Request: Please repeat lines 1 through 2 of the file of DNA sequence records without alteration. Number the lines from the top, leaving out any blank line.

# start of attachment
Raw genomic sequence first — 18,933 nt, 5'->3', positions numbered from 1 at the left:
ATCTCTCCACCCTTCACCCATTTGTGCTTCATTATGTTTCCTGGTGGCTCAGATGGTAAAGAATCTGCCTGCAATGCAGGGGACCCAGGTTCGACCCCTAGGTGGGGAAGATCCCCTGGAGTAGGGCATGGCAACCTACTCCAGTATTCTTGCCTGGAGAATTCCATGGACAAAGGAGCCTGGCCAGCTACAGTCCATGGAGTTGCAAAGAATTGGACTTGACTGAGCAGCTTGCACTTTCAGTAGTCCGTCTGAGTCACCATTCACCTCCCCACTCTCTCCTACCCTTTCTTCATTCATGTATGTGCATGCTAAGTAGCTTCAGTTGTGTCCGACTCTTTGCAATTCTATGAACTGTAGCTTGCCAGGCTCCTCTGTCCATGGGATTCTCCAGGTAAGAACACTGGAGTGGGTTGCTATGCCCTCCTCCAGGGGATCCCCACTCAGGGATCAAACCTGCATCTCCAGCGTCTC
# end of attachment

Raw genomic sequence first — 18,933 nt, 5'->3', positions numbered from 1 at the left:
ATCTCTCCACCCTTCACCCATTTGTGCTTCATTATGTTTCCTGGTGGCTCAGATGGTAAAGAATCTGCCTGCAATGCAGGGGACCCAGGTTCGACCCCTAGGTGGGGAAGATCCCCTGGAGTAGGGCATGGCAACCTACTCCAGTATTCTTGCCTGGAGAATTCCATGGACAAAGGAGCCTGGCCAGCTACAGTCCATGGAGTTGCAAAGAATTGGACTTGACTGAGCAGCTTGCACTTTCAGTAGTCCGTCTGAGTCACCATTCACCTCCCCACTCTCTCCTACCCTTTCTTCATTCATGTATGTGCATGCTAAGTAGCTTCAGTTGTGTCCGACTCTTTGCAATTCTATGAACTGTAGCTTGCCAGGCTCCTCTGTCCATGGGATTCTCCAGGTAAGAACACTGGAGTGGGTTGCTATGCCCTCCTCCAGGGGATCCCCACTCAGGGATCAAACCTGCATCTCCAGCGTCTC